The first issue is in regards to payroll remittances. You would like to know if the professional that is acting as agent in employing the staff is entitled to make all payroll remittances under its own Payroll account, without jeopardizing the employment relationship of each principal employer (that is, the other professionals). Based on the details contained in the question outlined above, it is the CRA’s position that the actual employer in the example is the group of dentists who all came together and hired the support staff. That group of dentists, that association or as what is referred to as a non-trading or non-commercial partnership, or a partnership of employment or occupation, is the actual employer. The dentists are jointly responsible for any source deductions required from the remuneration paid to the employees. The group of dentists could open a Business Number (BN) payroll account for payroll purposes and remit and report under that BN.
It is also possible for one of the members to act on behalf of the group of dentists and to pay, deduct, remit and report the wages of the support staff under its own BN. Once again, the dentists would be jointly responsible for any source deductions required from the remuneration paid to the employees.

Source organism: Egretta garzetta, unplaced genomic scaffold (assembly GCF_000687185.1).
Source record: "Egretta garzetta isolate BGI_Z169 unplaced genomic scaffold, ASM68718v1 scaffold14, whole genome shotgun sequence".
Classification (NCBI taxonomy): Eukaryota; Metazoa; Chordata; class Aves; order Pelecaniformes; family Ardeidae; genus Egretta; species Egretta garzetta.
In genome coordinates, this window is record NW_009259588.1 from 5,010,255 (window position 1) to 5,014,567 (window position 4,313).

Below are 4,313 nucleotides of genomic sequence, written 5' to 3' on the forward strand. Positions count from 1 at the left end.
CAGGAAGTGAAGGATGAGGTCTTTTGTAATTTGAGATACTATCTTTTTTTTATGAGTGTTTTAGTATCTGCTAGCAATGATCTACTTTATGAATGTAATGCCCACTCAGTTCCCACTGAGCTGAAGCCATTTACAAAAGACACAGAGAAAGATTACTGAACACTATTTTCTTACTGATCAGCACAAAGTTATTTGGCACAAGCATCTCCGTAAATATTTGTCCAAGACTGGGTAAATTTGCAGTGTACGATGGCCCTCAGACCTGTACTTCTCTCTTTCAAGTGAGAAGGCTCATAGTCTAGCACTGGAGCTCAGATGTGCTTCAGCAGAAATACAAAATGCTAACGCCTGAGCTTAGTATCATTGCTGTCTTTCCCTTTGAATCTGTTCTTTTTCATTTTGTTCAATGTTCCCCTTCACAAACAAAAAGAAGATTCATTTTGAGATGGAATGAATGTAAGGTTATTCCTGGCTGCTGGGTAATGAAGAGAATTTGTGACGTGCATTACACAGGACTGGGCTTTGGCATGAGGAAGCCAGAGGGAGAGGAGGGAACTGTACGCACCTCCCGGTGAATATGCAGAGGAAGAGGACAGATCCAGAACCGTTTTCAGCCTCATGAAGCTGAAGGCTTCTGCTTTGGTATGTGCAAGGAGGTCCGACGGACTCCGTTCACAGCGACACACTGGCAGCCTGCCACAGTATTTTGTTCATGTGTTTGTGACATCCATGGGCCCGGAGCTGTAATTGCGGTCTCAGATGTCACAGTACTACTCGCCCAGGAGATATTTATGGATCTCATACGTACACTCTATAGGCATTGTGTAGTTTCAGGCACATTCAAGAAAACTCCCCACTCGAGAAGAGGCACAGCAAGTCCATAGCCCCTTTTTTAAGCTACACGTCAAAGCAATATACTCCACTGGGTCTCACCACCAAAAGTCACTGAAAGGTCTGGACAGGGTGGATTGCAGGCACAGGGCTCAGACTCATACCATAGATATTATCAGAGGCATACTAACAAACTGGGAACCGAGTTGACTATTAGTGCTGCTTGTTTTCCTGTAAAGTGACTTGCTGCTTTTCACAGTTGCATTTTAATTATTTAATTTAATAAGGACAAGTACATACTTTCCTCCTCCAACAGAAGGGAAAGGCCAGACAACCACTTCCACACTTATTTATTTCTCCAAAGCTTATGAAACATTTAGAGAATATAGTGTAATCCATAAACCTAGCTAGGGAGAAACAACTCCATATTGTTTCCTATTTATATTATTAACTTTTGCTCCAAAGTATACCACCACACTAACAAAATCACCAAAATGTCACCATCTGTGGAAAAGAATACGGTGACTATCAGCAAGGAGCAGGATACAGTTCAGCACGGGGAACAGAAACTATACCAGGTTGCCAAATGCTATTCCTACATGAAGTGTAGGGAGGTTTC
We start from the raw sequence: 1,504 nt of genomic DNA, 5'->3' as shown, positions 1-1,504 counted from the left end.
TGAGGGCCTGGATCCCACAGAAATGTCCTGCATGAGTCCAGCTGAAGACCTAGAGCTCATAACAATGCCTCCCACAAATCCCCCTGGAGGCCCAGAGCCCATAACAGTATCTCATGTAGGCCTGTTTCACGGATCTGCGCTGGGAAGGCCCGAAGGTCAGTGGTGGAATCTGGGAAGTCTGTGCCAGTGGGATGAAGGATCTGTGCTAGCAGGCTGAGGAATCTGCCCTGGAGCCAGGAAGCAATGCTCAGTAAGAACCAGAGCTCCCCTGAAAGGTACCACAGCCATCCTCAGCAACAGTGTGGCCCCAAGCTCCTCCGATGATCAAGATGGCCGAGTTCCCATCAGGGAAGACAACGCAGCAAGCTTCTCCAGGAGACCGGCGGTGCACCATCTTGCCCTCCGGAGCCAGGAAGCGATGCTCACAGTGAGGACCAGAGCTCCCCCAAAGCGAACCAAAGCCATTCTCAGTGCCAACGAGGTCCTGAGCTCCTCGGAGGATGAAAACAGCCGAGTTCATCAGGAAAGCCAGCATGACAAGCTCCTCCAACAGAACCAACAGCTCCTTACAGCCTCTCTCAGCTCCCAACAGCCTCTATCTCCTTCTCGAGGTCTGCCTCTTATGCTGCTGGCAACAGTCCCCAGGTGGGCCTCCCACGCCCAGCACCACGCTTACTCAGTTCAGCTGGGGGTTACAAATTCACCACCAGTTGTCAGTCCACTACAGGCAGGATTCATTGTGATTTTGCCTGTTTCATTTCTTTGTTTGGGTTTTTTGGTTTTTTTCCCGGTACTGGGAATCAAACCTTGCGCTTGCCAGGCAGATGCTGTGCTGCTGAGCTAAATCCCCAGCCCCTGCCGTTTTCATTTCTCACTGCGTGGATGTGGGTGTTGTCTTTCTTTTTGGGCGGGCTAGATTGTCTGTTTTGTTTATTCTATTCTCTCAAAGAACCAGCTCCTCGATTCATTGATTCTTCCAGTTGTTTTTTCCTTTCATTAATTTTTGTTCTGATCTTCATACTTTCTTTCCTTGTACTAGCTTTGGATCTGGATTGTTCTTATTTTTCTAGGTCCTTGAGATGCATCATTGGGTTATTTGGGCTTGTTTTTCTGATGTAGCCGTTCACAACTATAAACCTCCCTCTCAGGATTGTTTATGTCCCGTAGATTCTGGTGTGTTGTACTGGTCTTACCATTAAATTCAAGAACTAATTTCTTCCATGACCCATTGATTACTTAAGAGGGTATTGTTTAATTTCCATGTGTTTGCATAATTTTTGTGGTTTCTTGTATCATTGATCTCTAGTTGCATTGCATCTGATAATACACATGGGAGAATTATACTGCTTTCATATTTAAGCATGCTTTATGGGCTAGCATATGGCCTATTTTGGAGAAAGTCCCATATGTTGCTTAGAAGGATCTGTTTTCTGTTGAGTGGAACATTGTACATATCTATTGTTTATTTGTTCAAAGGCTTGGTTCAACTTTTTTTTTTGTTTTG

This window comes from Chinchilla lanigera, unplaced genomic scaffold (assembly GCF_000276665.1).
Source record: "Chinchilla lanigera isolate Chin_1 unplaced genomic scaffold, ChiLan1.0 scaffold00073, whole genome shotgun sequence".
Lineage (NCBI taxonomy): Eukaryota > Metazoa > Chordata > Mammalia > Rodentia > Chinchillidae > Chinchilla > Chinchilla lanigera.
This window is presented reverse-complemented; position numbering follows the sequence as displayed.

When a person pays the salary or wages of an employee employed in pensionable and/or insurable employment, that person who paid is deemed to be the employer in addition to the actual employer. The deemed employer is then required under both the Canada Pension Plan (R.S.C., 1985, c. C-8) and the Employment Insurance Act (S.C. 1996, c. 23) to pay, deduct, remit and report as if he were the actual employer. These deeming provisions do not negate the fact that the dentists are the actual employers.
You can refer to subsections 8.1(1), 8.1(1.1) and 8.1(2) of the Canada Pension Plan Regulations (C.R.C., c. 385) and subsection 10(1), paragraphs 10(1)(a) and 10(1)(b) and subsections 10(2) and 10(3) of the Insurable Earnings and Collection of Premiums Regulations (SOR/97-33).
The second issue refers to the application of the GST/HST.
As each dentist is an employer at law of each staff member, no staff member employed by the dentists would be supplying a service for GST/HST purposes; the definition of service in subsection 123(1) of the Excise Tax Act excludes anything that is supplied to an employer by a person who is an employee of the employer in the course of or in relation to the office or employment of that person.